Reporter's Notebook

The art and science of the interview

“We didn’t talk about this in the pre-interview.”

with one comment

Lindsey Lohan

Interviewing, which is really just conversation, is never far from any of our lives.  “Conversing” is what we all do with each other.  It, along with body language and facial expressions, is how we decide each other to be safe or not, trustworthy or not, credible or not.

That’s why the conversation between Dave Letterman and Lindsey Lohan was such a wonderful lesson for us all.  Lots has been written about Ms. Lohan’s career.  Yes, she is young and talented.  And much has been written about her public displays.  Yes, courts have determined she needs supervision.  But neither of those was really what their conversation last night was about.

An excellent conversation is about what I call the reveal.  To cause a reveal, an interviewer has to be both skillful, like a surgeon with a scalpel, and a pummeler, like a bruiser in the ring.  Dave Letterman is a jester, but that’s not all he is.  You don’t have a late night TV interview show for more than 30 years by just being a clown.  In fact, savvy viewers know by now that the clown cleverly disguises the commando.  And when someone with the conversational skill set of David Letterman starts talking with someone who is both brilliant and apparently troubled, it’s a black ops mission under studio lights.

Essentially, he asked simple questions of Ms. Lohan; How many times have you been in rehab?  How will this time be different?  What are they rehabbing?  And on one hand, you could see she felt betrayed, at one point saying “We didn’t talk about this in the pre-interview”, as if to say, “You ambushed me.”

But on the other hand, think about it.  If you’re the handlers of Lindsey Lohan, you know very well what David Letterman is about and is capable of.  And if you’ve been dividing your time between keeping her working and keeping her out of the tabloid press, you might be looking for new ways to get her to change her behavior.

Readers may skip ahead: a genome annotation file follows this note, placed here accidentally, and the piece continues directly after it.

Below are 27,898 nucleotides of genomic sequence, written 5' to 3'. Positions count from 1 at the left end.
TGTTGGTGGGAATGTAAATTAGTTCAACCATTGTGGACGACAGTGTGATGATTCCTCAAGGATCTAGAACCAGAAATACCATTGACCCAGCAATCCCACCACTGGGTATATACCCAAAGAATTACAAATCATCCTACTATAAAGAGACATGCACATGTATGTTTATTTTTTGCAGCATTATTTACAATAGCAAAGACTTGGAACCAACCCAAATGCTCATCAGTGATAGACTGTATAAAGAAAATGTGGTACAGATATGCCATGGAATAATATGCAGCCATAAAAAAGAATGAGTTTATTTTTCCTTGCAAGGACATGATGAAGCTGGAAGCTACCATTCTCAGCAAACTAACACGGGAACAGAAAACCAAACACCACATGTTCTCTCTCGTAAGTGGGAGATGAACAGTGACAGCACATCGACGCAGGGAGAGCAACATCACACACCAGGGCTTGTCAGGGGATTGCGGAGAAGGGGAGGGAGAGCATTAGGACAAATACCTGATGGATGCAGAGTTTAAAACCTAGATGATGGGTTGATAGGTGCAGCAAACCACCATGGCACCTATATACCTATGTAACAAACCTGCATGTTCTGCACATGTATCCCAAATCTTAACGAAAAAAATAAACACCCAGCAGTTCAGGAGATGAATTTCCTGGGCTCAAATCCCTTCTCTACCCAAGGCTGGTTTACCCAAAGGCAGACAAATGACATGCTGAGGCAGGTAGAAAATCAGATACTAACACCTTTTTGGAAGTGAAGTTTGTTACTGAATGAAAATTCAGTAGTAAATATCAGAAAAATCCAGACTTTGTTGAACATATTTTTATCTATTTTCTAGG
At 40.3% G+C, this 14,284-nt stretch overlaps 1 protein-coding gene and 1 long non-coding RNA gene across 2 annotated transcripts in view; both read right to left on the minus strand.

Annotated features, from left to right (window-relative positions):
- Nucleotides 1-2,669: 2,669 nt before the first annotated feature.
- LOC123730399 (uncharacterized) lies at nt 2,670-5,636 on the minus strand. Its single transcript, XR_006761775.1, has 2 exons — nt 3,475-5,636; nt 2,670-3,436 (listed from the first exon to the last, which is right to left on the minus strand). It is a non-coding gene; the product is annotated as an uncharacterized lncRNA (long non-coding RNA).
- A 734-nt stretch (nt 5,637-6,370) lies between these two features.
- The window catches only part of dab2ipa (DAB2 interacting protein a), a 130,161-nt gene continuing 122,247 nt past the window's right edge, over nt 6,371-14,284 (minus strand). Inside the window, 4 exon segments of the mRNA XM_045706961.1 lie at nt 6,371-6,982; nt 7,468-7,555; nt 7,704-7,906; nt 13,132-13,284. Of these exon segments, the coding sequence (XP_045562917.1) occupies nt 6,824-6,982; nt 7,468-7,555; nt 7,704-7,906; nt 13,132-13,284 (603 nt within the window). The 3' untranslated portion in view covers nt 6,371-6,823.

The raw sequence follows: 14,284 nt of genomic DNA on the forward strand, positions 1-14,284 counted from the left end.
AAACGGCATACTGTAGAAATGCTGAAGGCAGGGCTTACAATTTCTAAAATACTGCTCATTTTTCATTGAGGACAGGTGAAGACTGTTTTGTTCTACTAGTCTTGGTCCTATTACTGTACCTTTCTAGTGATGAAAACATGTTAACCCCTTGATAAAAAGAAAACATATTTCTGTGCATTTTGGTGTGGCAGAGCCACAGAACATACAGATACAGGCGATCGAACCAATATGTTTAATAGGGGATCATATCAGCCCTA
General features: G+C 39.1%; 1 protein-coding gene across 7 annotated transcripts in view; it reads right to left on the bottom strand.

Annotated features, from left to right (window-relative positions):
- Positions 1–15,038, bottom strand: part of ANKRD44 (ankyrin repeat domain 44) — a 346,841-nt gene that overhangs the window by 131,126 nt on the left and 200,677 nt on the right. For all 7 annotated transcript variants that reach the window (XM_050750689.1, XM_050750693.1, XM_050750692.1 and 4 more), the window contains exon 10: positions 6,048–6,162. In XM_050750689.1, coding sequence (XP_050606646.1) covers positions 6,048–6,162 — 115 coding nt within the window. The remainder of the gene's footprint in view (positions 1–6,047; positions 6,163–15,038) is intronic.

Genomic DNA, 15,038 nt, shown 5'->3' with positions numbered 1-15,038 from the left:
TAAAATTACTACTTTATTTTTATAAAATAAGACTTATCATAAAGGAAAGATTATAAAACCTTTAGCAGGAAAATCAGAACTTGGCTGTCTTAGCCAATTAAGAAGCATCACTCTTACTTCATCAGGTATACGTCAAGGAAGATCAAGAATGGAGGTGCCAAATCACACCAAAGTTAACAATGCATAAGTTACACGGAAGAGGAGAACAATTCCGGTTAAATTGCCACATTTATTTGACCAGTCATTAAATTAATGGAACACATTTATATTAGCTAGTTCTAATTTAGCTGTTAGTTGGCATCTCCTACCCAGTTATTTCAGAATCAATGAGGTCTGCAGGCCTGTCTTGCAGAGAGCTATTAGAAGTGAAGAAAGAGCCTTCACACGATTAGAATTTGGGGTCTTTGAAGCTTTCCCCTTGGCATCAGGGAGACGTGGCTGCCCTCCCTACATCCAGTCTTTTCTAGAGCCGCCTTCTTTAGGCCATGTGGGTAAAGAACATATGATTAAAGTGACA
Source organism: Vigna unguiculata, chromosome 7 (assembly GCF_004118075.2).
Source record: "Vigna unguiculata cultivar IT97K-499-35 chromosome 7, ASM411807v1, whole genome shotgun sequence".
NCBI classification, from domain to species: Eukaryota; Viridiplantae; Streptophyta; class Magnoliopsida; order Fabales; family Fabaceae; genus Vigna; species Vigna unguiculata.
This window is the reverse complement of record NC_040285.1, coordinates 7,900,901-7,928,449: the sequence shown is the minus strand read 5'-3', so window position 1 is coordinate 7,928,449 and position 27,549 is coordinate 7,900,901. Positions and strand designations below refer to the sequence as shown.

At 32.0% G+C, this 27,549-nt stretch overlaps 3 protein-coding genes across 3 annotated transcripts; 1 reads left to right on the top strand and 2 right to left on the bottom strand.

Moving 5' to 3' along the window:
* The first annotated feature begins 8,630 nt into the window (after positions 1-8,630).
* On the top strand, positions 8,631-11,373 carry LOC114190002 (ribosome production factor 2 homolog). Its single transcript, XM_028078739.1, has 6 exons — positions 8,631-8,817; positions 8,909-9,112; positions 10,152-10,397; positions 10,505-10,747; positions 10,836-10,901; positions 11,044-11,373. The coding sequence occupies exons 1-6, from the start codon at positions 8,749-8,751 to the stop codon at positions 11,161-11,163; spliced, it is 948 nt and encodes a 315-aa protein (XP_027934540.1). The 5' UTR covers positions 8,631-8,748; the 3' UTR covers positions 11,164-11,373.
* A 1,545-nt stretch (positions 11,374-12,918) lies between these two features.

Who better to do that than Uncle Dave?  And when beautiful, big eyed Lindsey was faced with his brutal soft spoken-ness and a silent studio audience, you could see the ramifications of his questions and her answers ricocheting around in her mind like ball bearings from a Claymore Mine.  She cried.

“Now”, said Letterman, satisfied that he had cracked open her armor with his first wave of questions, asked more probing, more direct and personal questions.  “Do YOU have addiction problems?”  “Is it alcohol?”  “Do YOU drink too much?”

The job of the interviewer is to get in and get out.  David Letterman asked his questions and tied them up with a bow at the end by praising Lindsey Lohan for having the credibility to come before him.  See, everybody knew what could’ve happened, what was likely to happen, and it did.  It was no surprise to Letterman, and probably deep down, no surprise to Ms. Lohan.  But it probably was to the audience.  Her admission was a reveal to them.

But it was something for her too.  Lindsey Lohan has been on the Letterman Show five times in her career, and she’ll probably be on again.  Afterwards, she tweeted how much she enjoyed it.  Besides, look at their body language; they are mirroring each other and leaning toward each other. There seems to be mutual affection there. What Letterman has done, just like Oprah and Barbara Walters were also excellent at doing, was give somebody an opportunity to make penance.  When you think about it, it’s really a labor of love.  Interview and intervention share a common root.

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One Response

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  1. I wonder if rehab will work this time?

    david

    April 11, 2013 at 19:16


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